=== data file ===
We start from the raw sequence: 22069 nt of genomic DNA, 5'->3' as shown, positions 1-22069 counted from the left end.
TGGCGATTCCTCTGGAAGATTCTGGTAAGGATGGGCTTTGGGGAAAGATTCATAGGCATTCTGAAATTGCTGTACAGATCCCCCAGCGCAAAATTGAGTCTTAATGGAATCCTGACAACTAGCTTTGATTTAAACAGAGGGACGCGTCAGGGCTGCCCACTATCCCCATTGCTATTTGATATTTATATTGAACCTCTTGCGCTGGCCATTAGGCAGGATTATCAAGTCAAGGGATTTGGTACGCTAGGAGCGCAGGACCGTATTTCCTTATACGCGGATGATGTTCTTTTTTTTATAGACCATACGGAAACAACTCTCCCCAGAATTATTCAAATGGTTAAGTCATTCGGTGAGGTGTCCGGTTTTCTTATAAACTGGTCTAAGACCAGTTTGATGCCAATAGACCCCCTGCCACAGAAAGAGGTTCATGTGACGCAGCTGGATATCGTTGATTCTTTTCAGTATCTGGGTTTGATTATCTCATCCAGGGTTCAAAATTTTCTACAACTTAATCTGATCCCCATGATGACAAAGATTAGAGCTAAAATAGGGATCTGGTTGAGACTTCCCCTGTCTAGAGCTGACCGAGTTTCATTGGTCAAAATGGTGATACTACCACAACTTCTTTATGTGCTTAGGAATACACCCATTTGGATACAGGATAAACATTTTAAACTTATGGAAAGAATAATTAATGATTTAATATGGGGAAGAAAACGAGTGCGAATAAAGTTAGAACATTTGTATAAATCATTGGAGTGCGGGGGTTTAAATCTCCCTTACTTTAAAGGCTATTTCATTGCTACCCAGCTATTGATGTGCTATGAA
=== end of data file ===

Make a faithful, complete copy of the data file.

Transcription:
We start from the raw sequence: 22069 nt of genomic DNA, 5'->3' as shown, positions 1-22069 counted from the left end.
TGGCGATTCCTCTGGAAGATTCTGGTAAGGATGGGCTTTGGGGAAAGATTCATAGGCATTCTGAAATTGCTGTACAGATCCCCCAGCGCAAAATTGAGTCTTAATGGAATCCTGACAACTAGCTTTGATTTAAACAGAGGGACGCGTCAGGGCTGCCCACTATCCCCATTGCTATTTGATATTTATATTGAACCTCTTGCGCTGGCCATTAGGCAGGATTATCAAGTCAAGGGATTTGGTACGCTAGGAGCGCAGGACCGTATTTCCTTATACGCGGATGATGTTCTTTTTTTTATAGACCATACGGAAACAACTCTCCCCAGAATTATTCAAATGGTTAAGTCATTCGGTGAGGTGTCCGGTTTTCTTATAAACTGGTCTAAGACCAGTTTGATGCCAATAGACCCCCTGCCACAGAAAGAGGTTCATGTGACGCAGCTGGATATCGTTGATTCTTTTCAGTATCTGGGTTTGATTATCTCATCCAGGGTTCAAAATTTTCTACAACTTAATCTGATCCCCATGATGACAAAGATTAGAGCTAAAATAGGGATCTGGTTGAGACTTCCCCTGTCTAGAGCTGACCGAGTTTCATTGGTCAAAATGGTGATACTACCACAACTTCTTTATGTGCTTAGGAATACACCCATTTGGATACAGGATAAACATTTTAAACTTATGGAAAGAATAATTAATGATTTAATATGGGGAAGAAAACGAGTGCGAATAAAGTTAGAACATTTGTATAAATCATTGGAGTGCGGGGGTTTAAATCTCCCTTACTTTAAAGGCTATTTCATTGCTACCCAGCTATTGATGTGCTATGAA